Casey Williams' impending return to the Silver Ferns means coach Waimarama Taumaunu has plenty of options for her defensive circle but will have to make some tough calls ahead of the inaugural Quad Series starting today.
Leana de Bruin and Katrina Grant got the lion's share of game-time for New Zealand in last month's 2-1 Constellation Cup series victory over Australia where Anna Harrison was deployed as wing attack to cover the absent Joline Henry. Williams sat out that series with a knee injury but looks set to lead the Silver Ferns in the four-team tournament that also features Australia, South Africa and England.
New Zealand open their campaign against South Africa in Adelaide tonight. Grant said she didn't know exactly what Williams' return to the fold meant for her but hoped she would still see some action.
"I hope we all get a chance," Grant said. "It's a good time with six test matches where we can all hopefully jump on the court and get some combinations going. But you never really know what's going to happen or who's going to play and who's going to start until it comes to the day before and how training's going, so we will have to wait and see."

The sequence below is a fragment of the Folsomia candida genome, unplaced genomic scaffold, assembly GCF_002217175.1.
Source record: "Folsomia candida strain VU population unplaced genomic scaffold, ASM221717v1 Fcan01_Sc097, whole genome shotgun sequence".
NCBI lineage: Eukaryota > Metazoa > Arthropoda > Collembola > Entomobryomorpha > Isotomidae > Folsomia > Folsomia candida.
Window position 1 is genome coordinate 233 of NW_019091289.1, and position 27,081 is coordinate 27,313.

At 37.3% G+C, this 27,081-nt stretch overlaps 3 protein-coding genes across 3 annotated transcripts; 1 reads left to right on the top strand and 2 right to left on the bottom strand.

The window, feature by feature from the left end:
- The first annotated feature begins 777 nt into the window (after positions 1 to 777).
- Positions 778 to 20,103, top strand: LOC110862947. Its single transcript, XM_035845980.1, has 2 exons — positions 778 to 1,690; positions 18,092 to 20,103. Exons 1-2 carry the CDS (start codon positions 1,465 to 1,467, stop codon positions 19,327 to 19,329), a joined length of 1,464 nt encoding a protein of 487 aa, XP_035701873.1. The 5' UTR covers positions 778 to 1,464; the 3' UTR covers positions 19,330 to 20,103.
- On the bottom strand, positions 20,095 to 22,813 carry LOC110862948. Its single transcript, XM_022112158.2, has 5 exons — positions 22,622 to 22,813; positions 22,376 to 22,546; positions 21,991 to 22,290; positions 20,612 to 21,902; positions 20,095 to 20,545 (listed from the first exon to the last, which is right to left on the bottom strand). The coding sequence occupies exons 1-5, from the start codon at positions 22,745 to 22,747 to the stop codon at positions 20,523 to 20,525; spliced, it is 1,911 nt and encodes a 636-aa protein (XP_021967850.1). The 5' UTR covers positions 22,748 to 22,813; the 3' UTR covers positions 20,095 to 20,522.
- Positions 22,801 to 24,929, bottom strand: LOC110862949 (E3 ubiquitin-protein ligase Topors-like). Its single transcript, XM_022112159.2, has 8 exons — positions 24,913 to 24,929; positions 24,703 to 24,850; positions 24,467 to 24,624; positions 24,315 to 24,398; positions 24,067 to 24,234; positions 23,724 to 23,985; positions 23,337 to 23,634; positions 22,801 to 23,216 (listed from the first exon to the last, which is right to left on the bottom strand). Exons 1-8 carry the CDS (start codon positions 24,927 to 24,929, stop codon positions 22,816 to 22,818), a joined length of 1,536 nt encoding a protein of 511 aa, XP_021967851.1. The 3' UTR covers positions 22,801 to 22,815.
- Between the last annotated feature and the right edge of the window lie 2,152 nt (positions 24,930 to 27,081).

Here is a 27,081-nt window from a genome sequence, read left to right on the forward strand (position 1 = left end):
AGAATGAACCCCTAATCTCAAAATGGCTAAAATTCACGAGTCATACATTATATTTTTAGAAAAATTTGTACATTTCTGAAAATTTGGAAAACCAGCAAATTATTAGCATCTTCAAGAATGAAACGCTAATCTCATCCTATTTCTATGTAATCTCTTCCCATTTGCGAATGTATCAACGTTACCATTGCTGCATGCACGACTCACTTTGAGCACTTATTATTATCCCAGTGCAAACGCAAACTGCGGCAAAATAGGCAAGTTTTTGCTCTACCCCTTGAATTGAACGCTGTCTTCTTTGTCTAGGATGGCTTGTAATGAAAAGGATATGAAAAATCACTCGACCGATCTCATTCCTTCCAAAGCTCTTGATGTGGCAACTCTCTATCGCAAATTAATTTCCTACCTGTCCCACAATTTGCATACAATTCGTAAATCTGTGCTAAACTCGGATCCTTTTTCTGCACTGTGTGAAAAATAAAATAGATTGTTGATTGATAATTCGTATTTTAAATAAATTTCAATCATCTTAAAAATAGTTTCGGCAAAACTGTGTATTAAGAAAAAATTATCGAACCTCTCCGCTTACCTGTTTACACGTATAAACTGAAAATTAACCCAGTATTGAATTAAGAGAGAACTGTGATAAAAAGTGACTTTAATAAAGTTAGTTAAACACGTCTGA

After New Zealand meet South Africa they play England in Newcastle on Wednesday before taking on Australia in Sydney next Sunday.
After the Australian leg of the tournament, New Zealand have the luxury of three home games, with outings against England in Wellington, South Africa in Tauranga and Australia in Hamilton stretching into next month.
Grant will be hoping the games allow her to continue the form she has displayed during her best year on court. After the 25-year-old recovered from a stress fracture in her foot at the end of last year, she bounced back in style with a dynamic campaign for the Central Pulse this year.
"It's probably been my most consistent year with netball, which is always a good sign. As you get older you do want to get a little better so that is good," she said. "I'm also just a little bit more confident and having a few wins under my belt with the Pulse and some good performances does help your confidence."
Last year's stress fracture was her third in four years and the defender said she finally feels like she has got to a point where she is injury-free.
"It's probably getting to know my body and listening to it and taking a break when I need to and not just trying to push through things and thinking you're invincible. If you've got a sore foot and you keep playing, it gets worse and worse and all of a sudden there's a stress fracture. It's time to stop at the first sign of pain. So just learning my body as I've got older has helped me out."
On the franchise front, Grant said she will play for the Central Pulse again next season but had yet to finalise her contract.
Because of the extended time it took to ink a new collective bargaining agreement for the New Zealand franchises, teams haven't been able to sign players as early as they would have liked, while tweaks to the cap have thrown another spanner in the works.
Third-party deals will be more common, but the league administrators have enforced a hard cap, which means extras on top of players' salaries such as rent will be more stringently managed.